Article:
In line beside the Gloria Jean’s coffee kiosk at my local mall, I hurried to order, never thinking that the $3 “cappuccino” here would not taste like the kind I love to get at Dairy Mart for a mere buck, and that is three times the size. My mistake.
Getting a special coffee these days can take special training. We could take notes while watching Frasier and Niles order their usuals at the café. The following article helps clear some of the confusion, but it doesn’t explain why my economy cup at Dairy Mart comes sweetened while the tiny cup at the mall isn’t sugared unless I ask for it. I deduce that cappuccino isn’t necessarily sweet. Maybe some of you coffee connoisseurs can clue me in.
Decoding the Java Jargon
Are you a java junkie? Can’t start the morning without a sip? Many folks routinely enjoy their favorite brew each day. Maybe you’re ready to try something new but can’t make heads or tails out of all the options. Take this coffee crash course and you’ll be an expert before you get your next caffeine craving.
Cappuccino: one shot of espresso and equal parts steamed and foamed milk, making it 1/3 espresso, 1/3 steamed milk, 1/3 foamed milk; steamed milk is mixed with the espresso, but the foamed milk is spooned on top
Latte: a shot of espresso in a cup of steamed milk, making it 1/3 espresso, 2/3 steamed milk
Americano: equal portions of espresso and boiling water
Café au lait: equal parts of brewed coffee and steamed milk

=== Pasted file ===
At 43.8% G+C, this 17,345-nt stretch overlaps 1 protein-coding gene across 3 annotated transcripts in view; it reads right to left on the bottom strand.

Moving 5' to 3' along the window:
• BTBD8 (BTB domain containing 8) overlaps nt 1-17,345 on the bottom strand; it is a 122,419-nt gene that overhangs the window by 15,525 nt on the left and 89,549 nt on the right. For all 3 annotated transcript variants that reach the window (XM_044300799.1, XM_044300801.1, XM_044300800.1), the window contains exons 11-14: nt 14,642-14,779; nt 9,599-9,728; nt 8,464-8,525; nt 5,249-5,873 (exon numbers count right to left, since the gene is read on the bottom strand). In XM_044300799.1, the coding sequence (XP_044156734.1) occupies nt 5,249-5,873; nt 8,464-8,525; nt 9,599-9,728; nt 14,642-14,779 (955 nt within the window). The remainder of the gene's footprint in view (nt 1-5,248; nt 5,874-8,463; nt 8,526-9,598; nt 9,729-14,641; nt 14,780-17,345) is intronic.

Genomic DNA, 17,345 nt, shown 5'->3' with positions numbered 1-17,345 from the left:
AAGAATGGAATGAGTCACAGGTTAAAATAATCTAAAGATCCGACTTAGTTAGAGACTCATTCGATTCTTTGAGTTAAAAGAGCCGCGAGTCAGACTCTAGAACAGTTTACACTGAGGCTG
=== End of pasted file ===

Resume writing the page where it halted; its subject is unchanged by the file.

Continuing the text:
Café breve: milk-based espresso where half-and-half is used instead of milk
Café con leche: 11/2 ounces of espresso with steamed milk to fill an 8-ounce cup
Café con panna: espresso topped with whipped cream
Café corretto: espresso with a shot of brandy, cognac or liqueur
Café creme: 11/2 ounces of espresso combined with 1 ounce of heavy cream
Café doppio: A double shot of espresso with one shot of hot water.
Café freddo: chilled espresso served in a glass, often iced
Café latte: 11/2 ounces of espresso in a 6-ounce cup filled to the top with steamed milk
Café latte macchiato: a glass of hot milk with a teaspoon of espresso
Café latteccino: espresso with two parts of steamed milk and one part foamed milk
Café lungo: a long espresso where boiling water is added to 11/2 ounces of espresso
Café macchiato: 11/2 ounces of espresso in a demitasse (a small coffee cup) topped with a dollop of foamed milk
Café mocha: espresso, chocolate syrup and steamed milk, often topped with whipped cream and cocoa powder or chocolate shavings
Café romano: espresso served with a twist of lemon or lemon peel
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